Paper-Creep Life Estimation of T22

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Paper-Creep Life Estimation of T22

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Creep Life Estimation of T-22 Reheater TubesAbhishek Chittoria Department of Mechanical and Industrial Engineering, Indian Institute of Technology, Roorkee, India- 247667. Email Id:

AbstractReheater tubes of a boiler are exposed to elevated temperature which causes the loss of creep properties of the tube material. Most of the boilers operate at a temperature above 480 degree Celsius, at elevated temperatures an oxide layer starts to form in the tube which increases the temperature of the tube. After certain cycles of exposure the metal starts to deteriorate under stresses and unwanted dimensional changes starts to take place. Under these conditions failure is inevitable. This paper focuses on analyzing various methodologies for damage life assessment and estimation of creep life of the reheater tubes of 2.25cr- 1mo steel.

IntroductionBoiler tubes are generally exposed to higher temperature the superheated steam has a temperature of around 540 degree Celsius. Exposure of tube material at such high temperature causes deformation due to thermally induced stresses. For a SAE-213 grade T-22 steel tube the formation of oxide layer causes more heat to be taken up by tube to maintain heat transfer between flue gas and the steam as a result the temperature of the tube rises and it reaches a temperature where it starts to lose its creep properties known as the excursion temperature. Every time the temperature exceeds excursion temperature the properties of metal is affected. Prolonged exposure to high temperature causes deformation of tube and eventually the tube fails. The strength of boiler tube depends on two factors that are temperature and stress. If any one of these factors exceeds it leads to reduction in rupture time so for a careful analysis of rupture mechanism requires the close attention to these factors. The stress failure rupture mechanism is classified into: short term overheating and High-temperature creep. The short term overheating refers to exposure of tube material to a temperature higher than excursion temperature for a period of time which is sufficient enough to cause failure of the tube. Tube failure can also occur by high temperature creep. As mentioned above increase in temperature or stress accelerates the creep rate and results in early failure than expected.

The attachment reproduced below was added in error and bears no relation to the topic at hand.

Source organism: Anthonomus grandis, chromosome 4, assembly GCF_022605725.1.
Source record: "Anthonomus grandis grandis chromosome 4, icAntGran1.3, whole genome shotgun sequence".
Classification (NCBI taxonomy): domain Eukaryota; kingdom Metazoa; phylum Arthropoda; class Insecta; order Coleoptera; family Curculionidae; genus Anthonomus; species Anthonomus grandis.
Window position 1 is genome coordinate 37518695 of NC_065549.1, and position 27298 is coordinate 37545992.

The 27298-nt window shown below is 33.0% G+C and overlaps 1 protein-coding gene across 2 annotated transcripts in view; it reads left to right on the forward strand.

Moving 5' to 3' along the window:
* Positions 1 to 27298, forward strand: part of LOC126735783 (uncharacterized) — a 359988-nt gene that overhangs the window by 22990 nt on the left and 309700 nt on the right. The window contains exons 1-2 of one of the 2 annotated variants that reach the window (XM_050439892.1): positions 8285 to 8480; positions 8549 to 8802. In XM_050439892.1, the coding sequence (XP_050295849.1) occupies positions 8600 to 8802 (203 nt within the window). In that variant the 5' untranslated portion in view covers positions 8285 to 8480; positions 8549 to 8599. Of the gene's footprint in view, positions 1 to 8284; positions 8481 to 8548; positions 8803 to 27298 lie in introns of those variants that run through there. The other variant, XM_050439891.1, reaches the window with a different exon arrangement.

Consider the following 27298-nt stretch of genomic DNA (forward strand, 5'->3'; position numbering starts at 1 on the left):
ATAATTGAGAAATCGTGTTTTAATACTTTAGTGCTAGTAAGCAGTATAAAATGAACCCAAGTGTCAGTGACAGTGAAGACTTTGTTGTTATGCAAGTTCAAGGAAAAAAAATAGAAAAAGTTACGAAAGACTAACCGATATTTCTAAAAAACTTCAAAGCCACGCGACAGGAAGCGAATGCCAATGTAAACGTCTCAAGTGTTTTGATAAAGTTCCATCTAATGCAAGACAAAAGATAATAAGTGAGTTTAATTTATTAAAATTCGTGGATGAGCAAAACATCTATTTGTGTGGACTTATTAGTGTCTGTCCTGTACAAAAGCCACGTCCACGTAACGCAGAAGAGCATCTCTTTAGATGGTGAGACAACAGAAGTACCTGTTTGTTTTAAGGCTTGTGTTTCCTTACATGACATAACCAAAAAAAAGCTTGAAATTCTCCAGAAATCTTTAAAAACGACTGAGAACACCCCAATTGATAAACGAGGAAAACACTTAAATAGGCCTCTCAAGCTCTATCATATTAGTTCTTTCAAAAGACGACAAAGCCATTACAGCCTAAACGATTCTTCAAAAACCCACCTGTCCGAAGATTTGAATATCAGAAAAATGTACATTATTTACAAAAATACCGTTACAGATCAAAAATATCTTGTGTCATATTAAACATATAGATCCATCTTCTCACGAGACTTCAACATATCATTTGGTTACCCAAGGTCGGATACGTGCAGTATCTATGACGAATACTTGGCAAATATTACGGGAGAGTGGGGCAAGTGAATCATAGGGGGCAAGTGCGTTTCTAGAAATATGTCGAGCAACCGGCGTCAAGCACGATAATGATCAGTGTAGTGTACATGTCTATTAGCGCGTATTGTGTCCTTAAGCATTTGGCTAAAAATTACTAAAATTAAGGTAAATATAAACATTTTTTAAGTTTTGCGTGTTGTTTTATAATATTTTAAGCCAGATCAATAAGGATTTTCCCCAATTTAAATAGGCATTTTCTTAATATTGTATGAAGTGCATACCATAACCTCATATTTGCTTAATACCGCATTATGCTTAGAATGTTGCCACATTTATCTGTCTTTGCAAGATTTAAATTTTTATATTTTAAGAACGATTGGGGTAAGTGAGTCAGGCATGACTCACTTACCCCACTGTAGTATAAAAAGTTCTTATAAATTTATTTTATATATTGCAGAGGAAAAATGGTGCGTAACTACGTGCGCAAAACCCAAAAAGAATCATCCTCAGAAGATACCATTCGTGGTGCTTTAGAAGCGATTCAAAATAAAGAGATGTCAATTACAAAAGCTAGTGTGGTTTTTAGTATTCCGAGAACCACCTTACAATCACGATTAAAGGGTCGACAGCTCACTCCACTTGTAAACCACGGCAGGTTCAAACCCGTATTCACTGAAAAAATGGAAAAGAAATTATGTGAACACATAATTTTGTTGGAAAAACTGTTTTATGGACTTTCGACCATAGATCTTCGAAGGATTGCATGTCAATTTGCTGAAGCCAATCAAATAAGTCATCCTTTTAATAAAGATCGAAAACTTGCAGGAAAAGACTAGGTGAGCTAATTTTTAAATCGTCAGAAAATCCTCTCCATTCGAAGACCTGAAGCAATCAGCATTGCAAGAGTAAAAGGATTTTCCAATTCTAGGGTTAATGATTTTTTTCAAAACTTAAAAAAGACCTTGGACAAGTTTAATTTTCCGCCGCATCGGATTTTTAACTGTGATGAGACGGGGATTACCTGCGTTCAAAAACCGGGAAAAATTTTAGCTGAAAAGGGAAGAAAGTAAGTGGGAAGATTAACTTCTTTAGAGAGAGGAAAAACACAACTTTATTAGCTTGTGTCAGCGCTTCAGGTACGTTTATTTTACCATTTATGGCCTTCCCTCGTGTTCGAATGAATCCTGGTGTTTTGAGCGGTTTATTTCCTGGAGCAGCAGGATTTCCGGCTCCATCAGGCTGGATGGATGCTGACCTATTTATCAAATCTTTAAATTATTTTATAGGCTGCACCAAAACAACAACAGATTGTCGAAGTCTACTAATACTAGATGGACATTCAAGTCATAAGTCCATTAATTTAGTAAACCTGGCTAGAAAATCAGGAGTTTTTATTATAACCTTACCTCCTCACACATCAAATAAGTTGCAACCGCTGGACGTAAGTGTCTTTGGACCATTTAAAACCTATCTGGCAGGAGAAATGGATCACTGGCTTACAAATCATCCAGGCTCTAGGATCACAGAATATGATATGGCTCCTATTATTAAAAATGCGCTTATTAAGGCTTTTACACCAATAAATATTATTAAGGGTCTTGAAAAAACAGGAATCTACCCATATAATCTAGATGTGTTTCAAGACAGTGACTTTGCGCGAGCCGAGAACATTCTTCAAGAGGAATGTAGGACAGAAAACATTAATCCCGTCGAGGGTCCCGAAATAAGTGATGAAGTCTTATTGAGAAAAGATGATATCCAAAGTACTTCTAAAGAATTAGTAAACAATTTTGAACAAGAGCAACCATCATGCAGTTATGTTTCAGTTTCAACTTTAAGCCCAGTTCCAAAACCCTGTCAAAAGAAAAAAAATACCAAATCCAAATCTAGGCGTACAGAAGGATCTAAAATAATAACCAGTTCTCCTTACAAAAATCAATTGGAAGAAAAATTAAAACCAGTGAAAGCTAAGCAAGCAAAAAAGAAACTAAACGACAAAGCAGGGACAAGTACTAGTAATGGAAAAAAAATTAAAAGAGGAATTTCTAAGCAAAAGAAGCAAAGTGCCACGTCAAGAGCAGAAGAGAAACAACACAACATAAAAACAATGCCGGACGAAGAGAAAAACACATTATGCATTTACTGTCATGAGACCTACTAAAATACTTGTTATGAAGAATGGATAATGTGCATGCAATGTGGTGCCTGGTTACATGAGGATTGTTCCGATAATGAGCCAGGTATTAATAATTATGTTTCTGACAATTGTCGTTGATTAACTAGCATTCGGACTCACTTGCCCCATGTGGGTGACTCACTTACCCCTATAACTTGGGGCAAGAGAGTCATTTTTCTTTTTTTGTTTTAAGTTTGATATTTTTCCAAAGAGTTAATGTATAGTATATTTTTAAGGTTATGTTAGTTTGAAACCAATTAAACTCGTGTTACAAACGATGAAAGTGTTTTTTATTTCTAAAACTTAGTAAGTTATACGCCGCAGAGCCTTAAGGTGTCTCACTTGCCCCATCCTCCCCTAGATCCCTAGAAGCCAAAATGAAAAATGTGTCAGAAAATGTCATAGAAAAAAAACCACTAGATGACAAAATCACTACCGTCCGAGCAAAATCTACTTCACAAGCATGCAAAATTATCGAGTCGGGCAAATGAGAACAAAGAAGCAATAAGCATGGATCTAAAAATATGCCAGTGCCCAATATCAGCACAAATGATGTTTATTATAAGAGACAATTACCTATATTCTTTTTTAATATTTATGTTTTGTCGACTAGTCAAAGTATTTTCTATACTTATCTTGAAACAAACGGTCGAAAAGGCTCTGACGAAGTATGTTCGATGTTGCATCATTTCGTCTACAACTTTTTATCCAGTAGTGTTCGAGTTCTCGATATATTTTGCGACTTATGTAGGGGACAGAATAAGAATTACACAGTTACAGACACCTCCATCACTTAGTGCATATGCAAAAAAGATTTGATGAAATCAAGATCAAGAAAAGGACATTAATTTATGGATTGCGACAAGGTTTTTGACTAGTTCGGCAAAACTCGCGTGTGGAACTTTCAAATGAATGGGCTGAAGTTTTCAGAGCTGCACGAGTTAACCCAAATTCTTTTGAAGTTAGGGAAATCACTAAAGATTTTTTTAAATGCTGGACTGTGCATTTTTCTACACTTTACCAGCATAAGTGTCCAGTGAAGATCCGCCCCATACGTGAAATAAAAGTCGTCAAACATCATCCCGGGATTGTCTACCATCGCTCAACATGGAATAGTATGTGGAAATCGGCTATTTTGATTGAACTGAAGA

Tube Steel Type Carbon steel Carbon steel Carbon steel C-M0 C-M0 Cr-Mo Stainless Stainless Stainless

ASME specification no. SA-178 C SA-192 SA-210 Al SA-209 Tl SA-209 Tl a SA-213 T11 SA-213 T22 SA-213 321H SA-213 347H SA-213 304H

Babcock and WilcoxF(C) 950(510) 950(510) 950(510) 975(524) 1050(566) 1115(602) 1400(760) 1400(760)

Combustion Engineering F(C) 850(454) 850(454) 850(454) 900(482) 1025(552) 1075(580) 1300(704) 1300(704)

ASMEF(C) 1000(538) 1000(538) 1000(538) 1000(538) 1000(538) 1200(649) 1200(649) 1500(816) 1500(816) 1500(816)

Riley StokerF(C) 850(454) 850(454) 850(454) 900(482) 1025(552) 1075(580) 1500(816)

Table1. Maximum tube metal temperature permitted by ASME code and other boiler manufacturers (REF 1).

Design ConsiderationsThe ASME boiler and Pressure Vessel Code, Paragraph A-150 of section I states the criteria for determining allowable stresses. The allowable stresses are not to be higher than the lowest of the following: One-fourth of the specified minimum tensile strength at room temperature. One-fourth of the tensile strength at elevated temperature. Two-third of the specified minimum yield strength at room temperature. Two-third of the yield strength at elevated temperature. Stress to produce 1% creep in 100,000 h. Two-third of the average stress or four-fifth of the minimum stress to produce creep rupture in 100,000 h, whichever is minimum.

As temperature and stress are the two important factors determining failure, the maximum permitted operating temperature of the boiler tubes of various materials has been shown in table 1. The maximum allowable stresses have been shown as function of temperature in figure 1 for various types of tube materials. For 2.25Cr1Mo steel, it is the creep or rupture strength that determines the allowable stress at a temperature of beyond 482 C (900 F). Therefore, in the evaluation of creep behavior of CrMo steels, estimation of long term rupture strength has received considerable importance.

Life Cycle Assesment:One of the approaches in determining the creep life is the parametric evaluation technique.Various parameters have been proposed for the parametric evaluation technique. Some of the parameters have been mentioned as follows:

Fig1. Maximum allowable stresses for various types of tube materials with respect to temperature